_________________________
The man got the powr but the byrd got the wyng

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#196958 - 03/02/10 02:32 AM Re: Best field/survival knife? [Re: Doug_SE_MI]
Art_in_FL Offline
Pooh-Bah

Registered: 09/01/07
Posts: 2432
Originally Posted By: Doug_Botimer
I believe the knife you refer to is a M1942 Bolo Knife (United States Navy Hospital Corpsman).

<snip>

I have found nothing of there use or intended use (but would be only slightly less useful than an entrenching tool (the WWII/Korea/early Viet Nam wood and steel variety) as last ditch hand to hand fighting implement.


Reading up on military gear I came across a reference to that knife that suggested that its origin in WW2 was in the Pacific where it was intended to be used by navy corpsmen as a short machete to chop poles to use in setting up aid stations and for litters. As we all know the Marines don't have medics from their service branch like the army does. Marine medics are all navy corpsmen.

--- Insert old joke about the guy trying to stay as far away from combat as possible by joining the navy and becoming a corpsman here. ---

It happened more than once. A good number of them were pacifists and volunteers.

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#196963 - 03/02/10 03:04 AM Re: Best field/survival knife? [Re: Doug_SE_MI]
scafool Offline
Pooh-Bah

Registered: 12/18/08
Posts: 1534
Loc: Muskoka
A couple of points about the axes mentioned.
We used to heat an axe before using it in cold weather to avoid it chipping. The steel takes a lot of stress when chopping and if it is hard enough to hold an edge it can become brittle when cold.(not red hot, just warm to touch)

Bones (beef) will often chip an axe edge because they are so hard and grab the steel.

The knots in hemlock are the worst though.
Hemlock knots take out nice half moon shaped chips.
I am not sure why knots in hemlock are so bad but they are, especially the thin pin knots.

The way these bones and hemlock knots take the chip out is a bit interesting.
They don't dent or bend the steel. It isn't like what you see if you hit a nail or a stone.
It is more like they grab it and pull the chip out of the edge.
When you look at the cut the chip is still right in there. If you dig it out it is still sharp and shows no noticeable deformation.
It really is like it was simply plucked out of the edge of the axe.

I have had chips taken out of the edge of a decent machete when trimming branches off hemlocks too.
It was the knot in the centre of the branch as it entered the trunk that did that. Again, nice little crescent shaped notches neatly removed from the edge, about the size of a fingernail.
_________________________
May set off to explore without any sense of direction or how to return.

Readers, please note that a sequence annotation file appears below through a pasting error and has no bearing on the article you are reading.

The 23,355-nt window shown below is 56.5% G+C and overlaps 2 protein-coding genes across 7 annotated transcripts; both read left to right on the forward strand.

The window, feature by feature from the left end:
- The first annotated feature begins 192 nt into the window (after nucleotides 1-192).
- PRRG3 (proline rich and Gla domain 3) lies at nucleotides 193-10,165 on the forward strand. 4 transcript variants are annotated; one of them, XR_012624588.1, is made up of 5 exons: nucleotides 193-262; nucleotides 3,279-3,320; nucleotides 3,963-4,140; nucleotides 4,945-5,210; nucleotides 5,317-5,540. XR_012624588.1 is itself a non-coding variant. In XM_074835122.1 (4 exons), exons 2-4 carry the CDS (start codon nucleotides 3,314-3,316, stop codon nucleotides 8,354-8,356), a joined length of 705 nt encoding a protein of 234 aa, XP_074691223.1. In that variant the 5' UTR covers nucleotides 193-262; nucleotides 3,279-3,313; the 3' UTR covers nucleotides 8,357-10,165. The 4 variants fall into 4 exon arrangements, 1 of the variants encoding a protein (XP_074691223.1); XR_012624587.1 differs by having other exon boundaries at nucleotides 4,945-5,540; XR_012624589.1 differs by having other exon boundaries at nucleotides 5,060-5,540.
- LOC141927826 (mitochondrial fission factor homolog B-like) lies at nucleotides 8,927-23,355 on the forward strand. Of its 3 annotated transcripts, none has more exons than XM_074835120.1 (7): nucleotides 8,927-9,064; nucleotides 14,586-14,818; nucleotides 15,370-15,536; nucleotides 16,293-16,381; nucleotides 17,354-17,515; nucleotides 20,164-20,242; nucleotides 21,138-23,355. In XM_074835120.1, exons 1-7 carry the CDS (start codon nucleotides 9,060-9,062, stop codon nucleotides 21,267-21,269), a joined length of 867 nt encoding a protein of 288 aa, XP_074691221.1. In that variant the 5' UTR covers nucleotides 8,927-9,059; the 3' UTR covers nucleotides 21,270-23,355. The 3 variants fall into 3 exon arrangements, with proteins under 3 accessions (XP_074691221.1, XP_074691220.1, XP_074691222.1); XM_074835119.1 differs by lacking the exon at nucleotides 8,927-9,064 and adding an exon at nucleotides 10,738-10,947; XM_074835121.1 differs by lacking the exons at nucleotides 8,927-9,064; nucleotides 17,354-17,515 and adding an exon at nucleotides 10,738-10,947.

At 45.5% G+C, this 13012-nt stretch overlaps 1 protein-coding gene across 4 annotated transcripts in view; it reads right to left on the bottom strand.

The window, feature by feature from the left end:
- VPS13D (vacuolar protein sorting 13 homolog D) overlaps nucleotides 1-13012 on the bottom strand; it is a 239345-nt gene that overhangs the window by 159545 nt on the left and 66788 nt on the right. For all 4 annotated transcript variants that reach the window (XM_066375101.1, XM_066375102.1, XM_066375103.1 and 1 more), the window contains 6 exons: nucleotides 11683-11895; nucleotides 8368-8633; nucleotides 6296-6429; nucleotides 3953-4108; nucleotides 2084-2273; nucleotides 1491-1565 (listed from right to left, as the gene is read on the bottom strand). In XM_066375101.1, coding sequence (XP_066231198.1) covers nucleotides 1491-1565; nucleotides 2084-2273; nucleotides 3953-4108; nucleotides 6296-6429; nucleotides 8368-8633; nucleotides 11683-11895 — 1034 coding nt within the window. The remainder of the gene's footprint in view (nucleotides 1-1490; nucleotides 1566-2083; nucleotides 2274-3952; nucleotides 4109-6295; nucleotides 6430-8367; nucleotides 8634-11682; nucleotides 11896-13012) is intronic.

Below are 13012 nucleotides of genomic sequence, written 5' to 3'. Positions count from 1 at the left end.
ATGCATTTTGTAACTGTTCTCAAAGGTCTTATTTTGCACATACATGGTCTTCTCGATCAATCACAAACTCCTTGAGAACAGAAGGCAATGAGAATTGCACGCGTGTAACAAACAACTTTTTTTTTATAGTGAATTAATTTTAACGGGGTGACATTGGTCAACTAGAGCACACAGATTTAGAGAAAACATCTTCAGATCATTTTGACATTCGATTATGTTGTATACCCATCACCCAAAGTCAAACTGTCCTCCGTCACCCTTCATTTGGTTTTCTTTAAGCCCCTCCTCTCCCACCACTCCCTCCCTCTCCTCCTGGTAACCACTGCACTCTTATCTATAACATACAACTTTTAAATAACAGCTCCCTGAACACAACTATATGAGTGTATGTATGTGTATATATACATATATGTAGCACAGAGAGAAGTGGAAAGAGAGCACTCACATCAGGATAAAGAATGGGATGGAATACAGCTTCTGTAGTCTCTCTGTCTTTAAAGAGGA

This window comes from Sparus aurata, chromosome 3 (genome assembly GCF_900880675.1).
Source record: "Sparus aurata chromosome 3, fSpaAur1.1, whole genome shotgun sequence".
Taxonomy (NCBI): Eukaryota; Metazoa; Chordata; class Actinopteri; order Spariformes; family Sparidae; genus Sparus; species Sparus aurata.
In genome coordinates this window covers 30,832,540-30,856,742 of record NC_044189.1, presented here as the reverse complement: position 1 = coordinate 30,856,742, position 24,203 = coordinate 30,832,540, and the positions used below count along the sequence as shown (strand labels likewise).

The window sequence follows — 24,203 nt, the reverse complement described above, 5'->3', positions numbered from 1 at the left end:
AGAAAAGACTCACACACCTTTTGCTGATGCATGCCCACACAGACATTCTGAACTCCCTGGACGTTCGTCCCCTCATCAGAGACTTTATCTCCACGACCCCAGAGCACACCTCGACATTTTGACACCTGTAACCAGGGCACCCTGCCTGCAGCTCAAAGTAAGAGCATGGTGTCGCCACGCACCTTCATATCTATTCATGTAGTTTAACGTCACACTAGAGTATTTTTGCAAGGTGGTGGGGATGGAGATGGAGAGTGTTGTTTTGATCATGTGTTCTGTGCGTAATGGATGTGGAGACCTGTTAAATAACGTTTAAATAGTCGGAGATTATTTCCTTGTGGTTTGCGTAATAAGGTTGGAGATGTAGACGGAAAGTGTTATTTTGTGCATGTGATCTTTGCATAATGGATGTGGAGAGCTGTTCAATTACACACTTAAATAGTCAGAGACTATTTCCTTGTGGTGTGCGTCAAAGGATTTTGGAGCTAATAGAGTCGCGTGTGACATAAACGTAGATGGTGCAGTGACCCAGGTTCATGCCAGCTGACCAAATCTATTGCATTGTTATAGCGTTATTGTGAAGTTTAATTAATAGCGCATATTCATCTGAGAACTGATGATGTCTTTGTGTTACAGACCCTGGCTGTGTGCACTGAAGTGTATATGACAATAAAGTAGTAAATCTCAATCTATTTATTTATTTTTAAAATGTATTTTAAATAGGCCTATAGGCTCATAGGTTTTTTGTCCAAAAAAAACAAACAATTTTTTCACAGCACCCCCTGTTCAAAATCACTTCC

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#196967 - 03/02/10 03:47 AM Re: Best field/survival knife? [Re: Art_in_FL]
Richlacal Offline
Old Hand

Registered: 02/11/10
Posts: 778
Loc: Los Angeles, CA
Hey Art in FL-I'm not trying to be a Smart alek but, The USMC IS of The Dept.of The Navy,Same tree,smaller branch so to speak.

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#196970 - 03/02/10 04:00 AM Re: Best field/survival knife? [Re: scafool]
Art_in_FL Offline
Pooh-Bah

Registered: 09/01/07
Posts: 2432
Originally Posted By: scafool
I have had chips taken out of the edge of a decent machete when trimming branches off hemlocks too.
It was the knot in the centre of the branch as it entered the trunk that did that. Again, nice little crescent shaped notches neatly removed from the edge, about the size of a fingernail.


Using a machete, or other relatively thin bladed tools, a trick to cut down the chance of damage is to always chop at an acute angle. Like your shaving the wood or bone. Coming at a chunk of wood square the wood cleaves and spreads away from the edge but as soon as the blade slows the wood closes tightly around the blade. Efforts to extract the blade which is gripped like a vice by the wood then fatigues the metal and it cracks. I've seen chunks torn out of otherwise reliable and tough tools because of this.

<hangs head> <digs toe of boot in the dirt>
I've done it a couple of times myself when I got impatient and tried to bull my way through a job with a tool not designed for that sort of brute force technique.

Coming at the wood at an acute angle allows the blade to slice the wood and the slice is thin enough that it can't tightly grip the blade. Cutting at an acute angle one way and then completely removing the flap by chopping at an acute angle the other way allows you to make progress. It takes a little longer to chop through a log this way but it works.

The thinner the blade and the tougher the wood, or bone, the more acute the angle you come at it.

Also, if you do get a blade stuck, get another tool and work around it chopping at a shallow angle until the stuck blade is freed. Don't try to wrench the stuck blade out. With luck the stuck tool comes out intact.